At both the Bessey Ranger District and the Pine Ridge Ranger District, more visitors than ever before are inquiring about horseback riding opportunities. Some of the best trails in Nebraska are along the 27-mile Pine Ridge Trail, a multiple use trail designed to eventually extend 52 miles connecting Chadron and Crawford. Another Pine Ridge adventure, for those who love being in the saddle, is an annual event known as Ride the Ridge, a two-day ride steeped in Native American history and lore. For more information call Dawes County Extension Office at (308) 432-3373, or Pine Ridge Ranger District at (308) 432-4475.
Paddle a Wild Nebraska River
The Dismal River is Nebraska's wildest river, and it poses a challenge to anyone wishing to tame it. A great two-day excursion on this 80-mile National Wild and Scenic River begins at Seneca Bridge and runs nearly 42 river miles to Whitetail Campground. The Dismal is not a river for the novice canoeist. The current flows at 6 to 8 miles per hour, swirling springs—some as much as 100 feet deep—abound, and heavy dead fall (trees and large branches have fallen into the river) clog certain stretches. Keep your eyes out for deer, beavers, coyotes, prairie rattlesnakes, and wild turkey along the way. Seneca Bridge campground is on the north side of the river about 3 miles east of U.S. 83 bridge.
If you find yourself in central Nebraska during the colder months, try skiing through the first hand-planted pine forest in the country. This area is recommended for the ski-backpacker or the physically fit experienced skier. One popular campsite for overnight trips is the hardwood forest along the Dismal River in the southeast corner of the forest. In the west, the Pine Ridge Region and nearby Chadron and Fort Robinson State Parks afford unlimited ski touring for skiers of all abilities. This section of the panhandle offers the most consistent snowcover in the state and is excellent for day-use ski touring. The best skiing in the area is at Fort Robinson, which has 28 miles of marked trails and unlimited backcountry opportunities. Current snow conditions are available from the park office, (308) 665-2660. A weekly snow conditions report is available from Game and Parks Commission headquarters in Lincoln. Ask for the snowline report at (402) 464-0641.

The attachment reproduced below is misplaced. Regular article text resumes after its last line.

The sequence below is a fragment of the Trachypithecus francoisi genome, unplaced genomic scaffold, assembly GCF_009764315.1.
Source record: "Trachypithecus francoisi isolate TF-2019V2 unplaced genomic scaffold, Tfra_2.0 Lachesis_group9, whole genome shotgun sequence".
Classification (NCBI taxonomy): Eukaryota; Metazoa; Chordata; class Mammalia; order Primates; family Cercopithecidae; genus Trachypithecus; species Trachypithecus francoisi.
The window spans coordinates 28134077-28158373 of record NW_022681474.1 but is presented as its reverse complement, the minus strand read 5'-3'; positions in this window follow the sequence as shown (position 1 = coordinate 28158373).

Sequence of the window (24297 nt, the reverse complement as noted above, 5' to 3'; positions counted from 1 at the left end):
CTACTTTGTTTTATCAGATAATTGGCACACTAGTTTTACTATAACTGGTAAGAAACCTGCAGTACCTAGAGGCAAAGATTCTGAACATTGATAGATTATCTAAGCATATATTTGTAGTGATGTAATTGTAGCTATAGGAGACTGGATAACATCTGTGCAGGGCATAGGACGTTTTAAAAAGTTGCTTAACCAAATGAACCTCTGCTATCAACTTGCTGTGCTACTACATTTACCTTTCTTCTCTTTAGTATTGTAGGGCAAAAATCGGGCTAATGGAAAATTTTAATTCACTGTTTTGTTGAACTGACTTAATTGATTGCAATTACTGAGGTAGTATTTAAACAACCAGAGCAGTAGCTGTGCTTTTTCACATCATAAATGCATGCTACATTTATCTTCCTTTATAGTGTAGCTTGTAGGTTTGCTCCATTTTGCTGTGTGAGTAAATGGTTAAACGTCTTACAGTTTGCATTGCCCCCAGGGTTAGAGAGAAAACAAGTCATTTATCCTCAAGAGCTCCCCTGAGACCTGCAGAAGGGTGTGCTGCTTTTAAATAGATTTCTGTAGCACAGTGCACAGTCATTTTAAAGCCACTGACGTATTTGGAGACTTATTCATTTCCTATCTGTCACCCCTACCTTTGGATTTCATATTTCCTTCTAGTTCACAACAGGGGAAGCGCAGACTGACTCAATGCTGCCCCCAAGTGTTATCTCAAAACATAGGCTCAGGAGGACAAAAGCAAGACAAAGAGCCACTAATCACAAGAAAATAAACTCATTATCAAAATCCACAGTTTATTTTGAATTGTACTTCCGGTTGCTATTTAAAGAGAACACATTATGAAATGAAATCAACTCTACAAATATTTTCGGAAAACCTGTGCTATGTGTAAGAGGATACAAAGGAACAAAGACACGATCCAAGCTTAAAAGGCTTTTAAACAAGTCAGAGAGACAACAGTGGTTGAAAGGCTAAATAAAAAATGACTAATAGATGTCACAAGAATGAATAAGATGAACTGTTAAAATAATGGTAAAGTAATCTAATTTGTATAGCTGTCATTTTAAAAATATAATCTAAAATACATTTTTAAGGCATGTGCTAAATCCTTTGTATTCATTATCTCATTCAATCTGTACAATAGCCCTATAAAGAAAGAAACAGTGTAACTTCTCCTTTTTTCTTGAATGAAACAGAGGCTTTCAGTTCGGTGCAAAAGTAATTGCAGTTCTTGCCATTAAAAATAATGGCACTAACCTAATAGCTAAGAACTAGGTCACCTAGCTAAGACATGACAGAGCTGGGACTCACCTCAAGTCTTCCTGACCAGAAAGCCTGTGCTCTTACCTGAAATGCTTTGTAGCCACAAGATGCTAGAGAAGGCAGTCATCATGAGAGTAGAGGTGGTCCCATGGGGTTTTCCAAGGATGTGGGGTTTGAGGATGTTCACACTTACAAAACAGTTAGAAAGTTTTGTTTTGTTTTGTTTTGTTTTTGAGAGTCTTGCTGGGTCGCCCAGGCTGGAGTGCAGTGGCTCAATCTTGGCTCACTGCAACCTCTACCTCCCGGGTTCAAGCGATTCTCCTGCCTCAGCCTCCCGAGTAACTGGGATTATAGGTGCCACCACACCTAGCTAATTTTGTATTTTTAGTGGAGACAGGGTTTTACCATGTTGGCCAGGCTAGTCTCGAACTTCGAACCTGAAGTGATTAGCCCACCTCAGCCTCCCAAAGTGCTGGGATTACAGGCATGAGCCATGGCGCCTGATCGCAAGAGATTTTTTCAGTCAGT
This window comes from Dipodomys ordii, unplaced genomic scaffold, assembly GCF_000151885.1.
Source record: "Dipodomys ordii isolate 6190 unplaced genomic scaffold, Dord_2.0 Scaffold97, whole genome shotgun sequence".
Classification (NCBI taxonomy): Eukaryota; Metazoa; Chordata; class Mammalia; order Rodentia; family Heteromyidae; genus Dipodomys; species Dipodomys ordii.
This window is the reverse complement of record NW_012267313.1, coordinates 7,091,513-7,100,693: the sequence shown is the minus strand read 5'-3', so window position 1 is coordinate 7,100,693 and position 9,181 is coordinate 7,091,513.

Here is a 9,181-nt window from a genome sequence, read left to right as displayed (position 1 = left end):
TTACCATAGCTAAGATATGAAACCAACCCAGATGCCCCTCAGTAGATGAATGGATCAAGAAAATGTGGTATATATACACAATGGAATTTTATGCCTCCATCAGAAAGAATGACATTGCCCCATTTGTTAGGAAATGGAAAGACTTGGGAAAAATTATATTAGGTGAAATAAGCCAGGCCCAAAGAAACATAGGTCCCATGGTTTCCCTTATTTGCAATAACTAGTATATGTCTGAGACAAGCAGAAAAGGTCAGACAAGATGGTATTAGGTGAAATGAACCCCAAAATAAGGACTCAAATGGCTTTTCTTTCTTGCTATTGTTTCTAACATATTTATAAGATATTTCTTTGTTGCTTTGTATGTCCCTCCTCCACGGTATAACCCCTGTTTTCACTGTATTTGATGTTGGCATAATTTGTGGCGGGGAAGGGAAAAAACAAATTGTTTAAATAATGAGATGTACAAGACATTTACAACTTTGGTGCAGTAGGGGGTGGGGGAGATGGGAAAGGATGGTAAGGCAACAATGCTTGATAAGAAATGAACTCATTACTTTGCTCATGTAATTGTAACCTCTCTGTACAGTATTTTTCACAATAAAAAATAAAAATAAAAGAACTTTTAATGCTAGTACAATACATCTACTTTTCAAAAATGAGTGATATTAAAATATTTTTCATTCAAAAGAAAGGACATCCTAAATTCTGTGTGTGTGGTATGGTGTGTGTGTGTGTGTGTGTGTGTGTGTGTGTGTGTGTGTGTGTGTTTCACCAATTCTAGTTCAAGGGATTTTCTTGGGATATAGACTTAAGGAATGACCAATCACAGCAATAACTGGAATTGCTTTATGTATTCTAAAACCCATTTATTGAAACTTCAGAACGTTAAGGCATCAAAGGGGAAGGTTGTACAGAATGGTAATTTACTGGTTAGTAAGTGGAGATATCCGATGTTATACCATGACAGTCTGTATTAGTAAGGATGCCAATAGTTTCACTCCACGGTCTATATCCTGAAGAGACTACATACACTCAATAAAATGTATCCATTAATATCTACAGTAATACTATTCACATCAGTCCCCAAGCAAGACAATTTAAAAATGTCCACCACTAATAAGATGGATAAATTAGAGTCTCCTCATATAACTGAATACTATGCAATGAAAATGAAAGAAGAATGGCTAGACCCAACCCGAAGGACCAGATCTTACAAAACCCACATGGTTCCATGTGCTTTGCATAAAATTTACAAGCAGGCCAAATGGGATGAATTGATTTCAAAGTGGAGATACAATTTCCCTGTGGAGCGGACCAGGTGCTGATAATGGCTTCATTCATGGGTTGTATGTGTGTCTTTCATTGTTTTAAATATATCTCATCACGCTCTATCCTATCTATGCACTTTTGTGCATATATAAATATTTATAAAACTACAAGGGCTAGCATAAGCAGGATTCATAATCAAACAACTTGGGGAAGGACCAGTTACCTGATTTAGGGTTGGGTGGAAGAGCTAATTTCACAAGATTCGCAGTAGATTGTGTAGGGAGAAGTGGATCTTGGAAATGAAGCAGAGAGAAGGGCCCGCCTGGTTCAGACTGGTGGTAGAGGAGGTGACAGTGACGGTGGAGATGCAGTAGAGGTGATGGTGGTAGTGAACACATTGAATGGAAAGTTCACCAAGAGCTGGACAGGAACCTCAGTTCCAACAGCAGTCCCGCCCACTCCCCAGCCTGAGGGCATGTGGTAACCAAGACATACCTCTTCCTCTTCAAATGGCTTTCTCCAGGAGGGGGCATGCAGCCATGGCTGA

Wildlife Watching in Samuel R. McKelvie National Forest
Located about 20 miles south of the South Dakota border in central Nebraska, the Samuel R. McKelvie National Forest is a treat for those who delight in non-human contact. More than 150 species of birds have been identified in the forest, including sharptail grouse and wild turkey. American kestrels, red-tailed hawks, and golden eagles can be seen riding thermals high in the sky. Antelope and mule deer bound through the 115,000 acres of land administered by the Nebraska National Forest Supervisor. Keep a keen eye out for some of the smaller mammals that call these parts home as well. Cottontail, fox, badger, porcupine, and even bobcat are known inhabitants.
Details mentioned in this article were accurate at the time of publication